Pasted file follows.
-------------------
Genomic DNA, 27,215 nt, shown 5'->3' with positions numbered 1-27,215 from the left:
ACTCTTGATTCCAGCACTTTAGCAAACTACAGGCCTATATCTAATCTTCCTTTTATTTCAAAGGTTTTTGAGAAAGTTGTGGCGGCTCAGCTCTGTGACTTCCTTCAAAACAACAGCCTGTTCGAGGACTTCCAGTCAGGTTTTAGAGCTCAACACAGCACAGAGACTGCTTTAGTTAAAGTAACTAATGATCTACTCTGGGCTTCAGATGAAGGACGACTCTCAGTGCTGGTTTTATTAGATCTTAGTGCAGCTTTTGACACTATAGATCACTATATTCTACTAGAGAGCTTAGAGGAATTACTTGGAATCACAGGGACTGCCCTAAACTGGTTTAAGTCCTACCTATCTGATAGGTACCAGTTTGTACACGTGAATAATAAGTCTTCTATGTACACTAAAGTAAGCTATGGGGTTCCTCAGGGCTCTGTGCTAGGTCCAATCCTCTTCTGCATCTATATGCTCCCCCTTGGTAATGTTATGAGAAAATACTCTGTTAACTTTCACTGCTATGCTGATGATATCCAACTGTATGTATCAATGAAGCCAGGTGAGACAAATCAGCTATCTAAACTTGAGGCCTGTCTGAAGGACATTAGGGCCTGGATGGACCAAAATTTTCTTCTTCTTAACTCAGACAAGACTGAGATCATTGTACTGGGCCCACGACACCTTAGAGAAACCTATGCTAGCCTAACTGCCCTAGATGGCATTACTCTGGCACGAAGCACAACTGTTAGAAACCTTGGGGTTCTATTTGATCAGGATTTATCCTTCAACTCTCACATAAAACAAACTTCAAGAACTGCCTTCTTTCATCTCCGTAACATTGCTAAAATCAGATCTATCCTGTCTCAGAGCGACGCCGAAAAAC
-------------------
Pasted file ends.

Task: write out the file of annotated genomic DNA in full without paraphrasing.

Genomic DNA, 27,215 nt, shown 5'->3' with positions numbered 1-27,215 from the left:
ACTCTTGATTCCAGCACTTTAGCAAACTACAGGCCTATATCTAATCTTCCTTTTATTTCAAAGGTTTTTGAGAAAGTTGTGGCGGCTCAGCTCTGTGACTTCCTTCAAAACAACAGCCTGTTCGAGGACTTCCAGTCAGGTTTTAGAGCTCAACACAGCACAGAGACTGCTTTAGTTAAAGTAACTAATGATCTACTCTGGGCTTCAGATGAAGGACGACTCTCAGTGCTGGTTTTATTAGATCTTAGTGCAGCTTTTGACACTATAGATCACTATATTCTACTAGAGAGCTTAGAGGAATTACTTGGAATCACAGGGACTGCCCTAAACTGGTTTAAGTCCTACCTATCTGATAGGTACCAGTTTGTACACGTGAATAATAAGTCTTCTATGTACACTAAAGTAAGCTATGGGGTTCCTCAGGGCTCTGTGCTAGGTCCAATCCTCTTCTGCATCTATATGCTCCCCCTTGGTAATGTTATGAGAAAATACTCTGTTAACTTTCACTGCTATGCTGATGATATCCAACTGTATGTATCAATGAAGCCAGGTGAGACAAATCAGCTATCTAAACTTGAGGCCTGTCTGAAGGACATTAGGGCCTGGATGGACCAAAATTTTCTTCTTCTTAACTCAGACAAGACTGAGATCATTGTACTGGGCCCACGACACCTTAGAGAAACCTATGCTAGCCTAACTGCCCTAGATGGCATTACTCTGGCACGAAGCACAACTGTTAGAAACCTTGGGGTTCTATTTGATCAGGATTTATCCTTCAACTCTCACATAAAACAAACTTCAAGAACTGCCTTCTTTCATCTCCGTAACATTGCTAAAATCAGATCTATCCTGTCTCAGAGCGACGCCGAAAAAC